According to the present invention there is provided a smart passport comprising a passport booklet and a smart inlay incorporated in the passport booklet, whereby the smart inlay imparts tamper-proof and forgery-proof properties to the passport.
According to the present invention there is provided a method for tamper-proofing and forgery-proofing a passport, comprising the steps of providing a smart inlay operative to uniquely identify an authorized bearer of the passport, the smart inlay adaptively fitting into the passport, and attaching the smart inlay to the passport.
According to one feature in the method for tamper-proofing and forgery-proofing a passport of the present invention, the step of providing a smart inlay further includes providing an inlay with a core substrate operative to store and exchange information contactlessly with an external reader, the core substrate further conditioned to bind to a passport surface; at least one physical security component coupled to the core substrate and operative to render the inlay tamper-proof; and a logical security component incorporated in the core substrate and operative to render the smart inlay forgery-proof.
According to another feature in the method for tamper-proofing and forgery-proofing a passport of the present invention, the step of attaching the smart inlay to the passport includes attaching the inlay to the inside of a cover of the passport.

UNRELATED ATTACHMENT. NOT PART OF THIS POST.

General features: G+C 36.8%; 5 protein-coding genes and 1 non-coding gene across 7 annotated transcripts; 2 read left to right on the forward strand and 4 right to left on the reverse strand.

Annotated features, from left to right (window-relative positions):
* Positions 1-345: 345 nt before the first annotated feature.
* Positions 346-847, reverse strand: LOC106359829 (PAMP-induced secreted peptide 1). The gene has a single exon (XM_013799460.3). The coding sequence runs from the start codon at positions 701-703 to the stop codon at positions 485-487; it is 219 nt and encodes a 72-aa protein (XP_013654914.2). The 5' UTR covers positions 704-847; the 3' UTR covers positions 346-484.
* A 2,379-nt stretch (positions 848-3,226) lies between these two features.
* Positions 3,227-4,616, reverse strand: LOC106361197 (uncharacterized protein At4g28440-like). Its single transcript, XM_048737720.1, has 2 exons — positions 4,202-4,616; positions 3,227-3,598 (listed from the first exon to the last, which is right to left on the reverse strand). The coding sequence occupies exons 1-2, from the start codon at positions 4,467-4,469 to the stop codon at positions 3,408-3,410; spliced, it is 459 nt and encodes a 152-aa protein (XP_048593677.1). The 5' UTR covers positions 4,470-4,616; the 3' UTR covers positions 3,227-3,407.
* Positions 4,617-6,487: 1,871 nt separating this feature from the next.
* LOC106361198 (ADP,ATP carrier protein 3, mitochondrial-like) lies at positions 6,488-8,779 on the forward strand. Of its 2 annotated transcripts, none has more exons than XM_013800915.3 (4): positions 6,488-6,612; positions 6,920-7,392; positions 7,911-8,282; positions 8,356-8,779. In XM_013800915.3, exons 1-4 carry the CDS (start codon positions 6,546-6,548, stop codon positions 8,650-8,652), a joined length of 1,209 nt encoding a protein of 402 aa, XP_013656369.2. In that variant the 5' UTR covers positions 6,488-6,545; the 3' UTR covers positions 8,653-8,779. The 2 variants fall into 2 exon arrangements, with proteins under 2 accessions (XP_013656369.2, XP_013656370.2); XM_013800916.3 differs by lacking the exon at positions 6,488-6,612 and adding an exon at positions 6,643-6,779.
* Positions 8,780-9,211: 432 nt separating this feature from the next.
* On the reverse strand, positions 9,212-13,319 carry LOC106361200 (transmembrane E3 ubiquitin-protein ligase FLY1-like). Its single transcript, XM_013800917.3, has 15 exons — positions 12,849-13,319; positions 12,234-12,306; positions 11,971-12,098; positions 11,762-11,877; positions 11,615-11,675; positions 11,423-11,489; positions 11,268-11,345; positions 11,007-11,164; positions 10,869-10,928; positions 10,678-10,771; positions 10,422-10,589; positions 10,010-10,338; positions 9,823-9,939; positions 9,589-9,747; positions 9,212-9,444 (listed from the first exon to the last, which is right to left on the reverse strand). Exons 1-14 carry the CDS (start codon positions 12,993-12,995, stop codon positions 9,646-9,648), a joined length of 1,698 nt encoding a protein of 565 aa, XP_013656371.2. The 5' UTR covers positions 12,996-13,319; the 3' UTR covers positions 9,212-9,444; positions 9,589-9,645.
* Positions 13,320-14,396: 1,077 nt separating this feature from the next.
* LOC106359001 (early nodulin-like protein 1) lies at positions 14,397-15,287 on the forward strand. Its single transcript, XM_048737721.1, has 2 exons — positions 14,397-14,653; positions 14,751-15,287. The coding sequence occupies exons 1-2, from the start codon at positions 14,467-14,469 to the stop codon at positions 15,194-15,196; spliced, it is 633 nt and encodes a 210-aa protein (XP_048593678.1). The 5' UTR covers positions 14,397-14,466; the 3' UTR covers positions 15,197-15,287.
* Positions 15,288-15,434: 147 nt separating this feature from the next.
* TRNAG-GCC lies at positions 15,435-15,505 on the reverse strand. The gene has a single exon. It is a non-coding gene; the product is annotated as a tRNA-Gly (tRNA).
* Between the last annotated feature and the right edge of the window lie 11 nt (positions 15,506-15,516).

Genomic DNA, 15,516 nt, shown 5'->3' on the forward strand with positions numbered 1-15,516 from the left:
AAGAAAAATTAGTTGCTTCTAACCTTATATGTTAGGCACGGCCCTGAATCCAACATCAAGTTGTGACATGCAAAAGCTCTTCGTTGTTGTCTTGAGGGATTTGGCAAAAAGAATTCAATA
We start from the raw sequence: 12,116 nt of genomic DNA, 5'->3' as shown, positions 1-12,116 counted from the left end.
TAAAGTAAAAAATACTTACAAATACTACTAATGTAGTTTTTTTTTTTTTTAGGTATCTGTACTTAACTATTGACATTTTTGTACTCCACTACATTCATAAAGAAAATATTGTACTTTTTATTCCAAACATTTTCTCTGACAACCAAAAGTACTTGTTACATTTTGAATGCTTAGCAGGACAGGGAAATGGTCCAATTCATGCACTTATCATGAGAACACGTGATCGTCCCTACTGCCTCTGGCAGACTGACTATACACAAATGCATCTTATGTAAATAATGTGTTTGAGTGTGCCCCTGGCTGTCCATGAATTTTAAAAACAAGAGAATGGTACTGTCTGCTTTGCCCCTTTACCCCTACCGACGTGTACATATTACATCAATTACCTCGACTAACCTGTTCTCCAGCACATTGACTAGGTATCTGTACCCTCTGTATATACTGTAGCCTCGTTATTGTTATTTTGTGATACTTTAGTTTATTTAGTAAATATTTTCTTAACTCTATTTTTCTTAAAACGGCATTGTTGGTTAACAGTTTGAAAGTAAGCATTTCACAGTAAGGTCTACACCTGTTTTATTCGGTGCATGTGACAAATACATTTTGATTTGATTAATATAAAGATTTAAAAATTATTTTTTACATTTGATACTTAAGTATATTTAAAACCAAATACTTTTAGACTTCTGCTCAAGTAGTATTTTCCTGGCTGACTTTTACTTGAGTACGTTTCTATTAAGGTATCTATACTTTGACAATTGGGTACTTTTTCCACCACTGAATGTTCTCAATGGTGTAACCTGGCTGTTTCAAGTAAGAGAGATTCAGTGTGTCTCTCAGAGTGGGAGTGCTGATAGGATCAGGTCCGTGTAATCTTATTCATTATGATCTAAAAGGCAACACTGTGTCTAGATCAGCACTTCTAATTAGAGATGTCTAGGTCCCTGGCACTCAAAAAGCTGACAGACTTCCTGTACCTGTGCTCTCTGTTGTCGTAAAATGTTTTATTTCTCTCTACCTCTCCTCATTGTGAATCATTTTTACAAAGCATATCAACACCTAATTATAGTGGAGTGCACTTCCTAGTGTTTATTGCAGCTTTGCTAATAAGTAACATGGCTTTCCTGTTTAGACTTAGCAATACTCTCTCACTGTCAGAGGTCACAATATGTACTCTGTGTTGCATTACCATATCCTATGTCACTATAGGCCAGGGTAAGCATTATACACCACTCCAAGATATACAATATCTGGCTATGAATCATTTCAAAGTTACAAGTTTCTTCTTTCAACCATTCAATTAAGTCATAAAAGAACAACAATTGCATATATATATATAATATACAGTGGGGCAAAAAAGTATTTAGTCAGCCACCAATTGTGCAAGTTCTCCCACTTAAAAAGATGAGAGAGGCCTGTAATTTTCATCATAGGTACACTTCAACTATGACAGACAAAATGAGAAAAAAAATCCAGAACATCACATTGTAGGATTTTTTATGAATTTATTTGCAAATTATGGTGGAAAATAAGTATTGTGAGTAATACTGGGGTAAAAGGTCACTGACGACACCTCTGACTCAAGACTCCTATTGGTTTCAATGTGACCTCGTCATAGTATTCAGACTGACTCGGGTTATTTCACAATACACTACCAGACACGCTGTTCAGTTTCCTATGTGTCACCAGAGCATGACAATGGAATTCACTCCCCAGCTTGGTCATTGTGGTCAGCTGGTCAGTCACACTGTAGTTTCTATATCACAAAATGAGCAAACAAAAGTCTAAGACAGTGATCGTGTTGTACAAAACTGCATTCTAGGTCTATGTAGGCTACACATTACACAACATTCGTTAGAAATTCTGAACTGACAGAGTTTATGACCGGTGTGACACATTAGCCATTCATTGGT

According to yet another feature in the method for tamper-proofing and forgery-proofing a passport of the present invention, the step of attaching the smart inlay to the passport includes attaching the inlay to at least one inside page of the passport.
According to the present invention there is provided a method for preventing tampering in a smart passport that includes a contactless chip physically connected to an antenna, comprising the steps of providing at least one physical security component operative to disconnect the chip from the antenna and using the at least one physical component to protect the smart passport form tamper attempts.
The invention is herein described, by way of example only, with reference to the accompanying drawings, wherein:
The present invention discloses devices and methods for providing secure, tamper-free and forgery-proof smart documents, in particular smart passports. The present invention discloses in particular a smart inlay to be used in a smart passport, and security features that make such a smart passport tamper-proof and forgery-proof. The present invention further provides an upgrade path from a regular (non-smart) paper passport to a smart passport.
or Scapa Tape G175 (www.scapatapesnacom). The core substrate has a typical thickness of 220-240 micron, while the smart inlay has a typical size that fits in a page of a smart passport, see for example